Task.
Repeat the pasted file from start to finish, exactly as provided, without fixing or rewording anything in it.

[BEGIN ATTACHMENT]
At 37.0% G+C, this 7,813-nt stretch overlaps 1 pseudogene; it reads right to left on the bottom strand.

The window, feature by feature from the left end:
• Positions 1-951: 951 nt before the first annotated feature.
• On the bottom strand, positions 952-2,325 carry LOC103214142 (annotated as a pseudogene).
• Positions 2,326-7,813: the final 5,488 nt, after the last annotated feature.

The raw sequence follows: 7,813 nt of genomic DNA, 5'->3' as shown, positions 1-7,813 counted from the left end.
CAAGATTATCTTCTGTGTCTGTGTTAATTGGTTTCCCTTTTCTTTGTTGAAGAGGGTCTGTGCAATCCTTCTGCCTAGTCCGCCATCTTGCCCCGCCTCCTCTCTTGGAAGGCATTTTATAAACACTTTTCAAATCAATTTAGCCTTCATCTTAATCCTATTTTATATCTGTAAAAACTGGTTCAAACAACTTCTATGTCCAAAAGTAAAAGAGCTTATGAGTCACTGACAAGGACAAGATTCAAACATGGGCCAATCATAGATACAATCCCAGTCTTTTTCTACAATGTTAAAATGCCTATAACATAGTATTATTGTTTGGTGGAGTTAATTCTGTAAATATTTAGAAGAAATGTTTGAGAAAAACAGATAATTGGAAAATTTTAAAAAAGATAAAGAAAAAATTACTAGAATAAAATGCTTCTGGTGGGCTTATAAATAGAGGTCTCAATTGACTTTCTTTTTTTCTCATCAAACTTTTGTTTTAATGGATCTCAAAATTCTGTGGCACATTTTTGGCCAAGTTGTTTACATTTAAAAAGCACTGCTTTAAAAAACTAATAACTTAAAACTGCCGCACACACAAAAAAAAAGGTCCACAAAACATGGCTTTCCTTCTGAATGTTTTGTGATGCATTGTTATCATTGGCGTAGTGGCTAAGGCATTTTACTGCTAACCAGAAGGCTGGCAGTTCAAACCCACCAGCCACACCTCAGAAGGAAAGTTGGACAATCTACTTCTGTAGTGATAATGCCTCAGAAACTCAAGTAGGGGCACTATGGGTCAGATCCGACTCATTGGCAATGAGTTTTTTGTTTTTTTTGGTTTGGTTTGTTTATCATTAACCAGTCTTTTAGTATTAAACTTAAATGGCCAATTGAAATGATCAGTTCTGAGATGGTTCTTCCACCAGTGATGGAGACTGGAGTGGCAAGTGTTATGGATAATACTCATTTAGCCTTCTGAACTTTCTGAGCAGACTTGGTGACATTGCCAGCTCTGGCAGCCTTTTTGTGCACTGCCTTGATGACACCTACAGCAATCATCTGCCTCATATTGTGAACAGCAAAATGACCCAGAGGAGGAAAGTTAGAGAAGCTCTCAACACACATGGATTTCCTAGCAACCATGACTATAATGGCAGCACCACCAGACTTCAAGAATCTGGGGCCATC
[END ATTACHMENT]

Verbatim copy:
At 37.0% G+C, this 7,813-nt stretch overlaps 1 pseudogene; it reads right to left on the bottom strand.

The window, feature by feature from the left end:
• Positions 1-951: 951 nt before the first annotated feature.
• On the bottom strand, positions 952-2,325 carry LOC103214142 (annotated as a pseudogene).
• Positions 2,326-7,813: the final 5,488 nt, after the last annotated feature.

The raw sequence follows: 7,813 nt of genomic DNA, 5'->3' as shown, positions 1-7,813 counted from the left end.
CAAGATTATCTTCTGTGTCTGTGTTAATTGGTTTCCCTTTTCTTTGTTGAAGAGGGTCTGTGCAATCCTTCTGCCTAGTCCGCCATCTTGCCCCGCCTCCTCTCTTGGAAGGCATTTTATAAACACTTTTCAAATCAATTTAGCCTTCATCTTAATCCTATTTTATATCTGTAAAAACTGGTTCAAACAACTTCTATGTCCAAAAGTAAAAGAGCTTATGAGTCACTGACAAGGACAAGATTCAAACATGGGCCAATCATAGATACAATCCCAGTCTTTTTCTACAATGTTAAAATGCCTATAACATAGTATTATTGTTTGGTGGAGTTAATTCTGTAAATATTTAGAAGAAATGTTTGAGAAAAACAGATAATTGGAAAATTTTAAAAAAGATAAAGAAAAAATTACTAGAATAAAATGCTTCTGGTGGGCTTATAAATAGAGGTCTCAATTGACTTTCTTTTTTTCTCATCAAACTTTTGTTTTAATGGATCTCAAAATTCTGTGGCACATTTTTGGCCAAGTTGTTTACATTTAAAAAGCACTGCTTTAAAAAACTAATAACTTAAAACTGCCGCACACACAAAAAAAAAGGTCCACAAAACATGGCTTTCCTTCTGAATGTTTTGTGATGCATTGTTATCATTGGCGTAGTGGCTAAGGCATTTTACTGCTAACCAGAAGGCTGGCAGTTCAAACCCACCAGCCACACCTCAGAAGGAAAGTTGGACAATCTACTTCTGTAGTGATAATGCCTCAGAAACTCAAGTAGGGGCACTATGGGTCAGATCCGACTCATTGGCAATGAGTTTTTTGTTTTTTTTGGTTTGGTTTGTTTATCATTAACCAGTCTTTTAGTATTAAACTTAAATGGCCAATTGAAATGATCAGTTCTGAGATGGTTCTTCCACCAGTGATGGAGACTGGAGTGGCAAGTGTTATGGATAATACTCATTTAGCCTTCTGAACTTTCTGAGCAGACTTGGTGACATTGCCAGCTCTGGCAGCCTTTTTGTGCACTGCCTTGATGACACCTACAGCAATCATCTGCCTCATATTGTGAACAGCAAAATGACCCAGAGGAGGAAAGTTAGAGAAGCTCTCAACACACATGGATTTCCTAGCAACCATGACTATAATGGCAGCACCACCAGACTTCAAGAATCTGGGGCCATC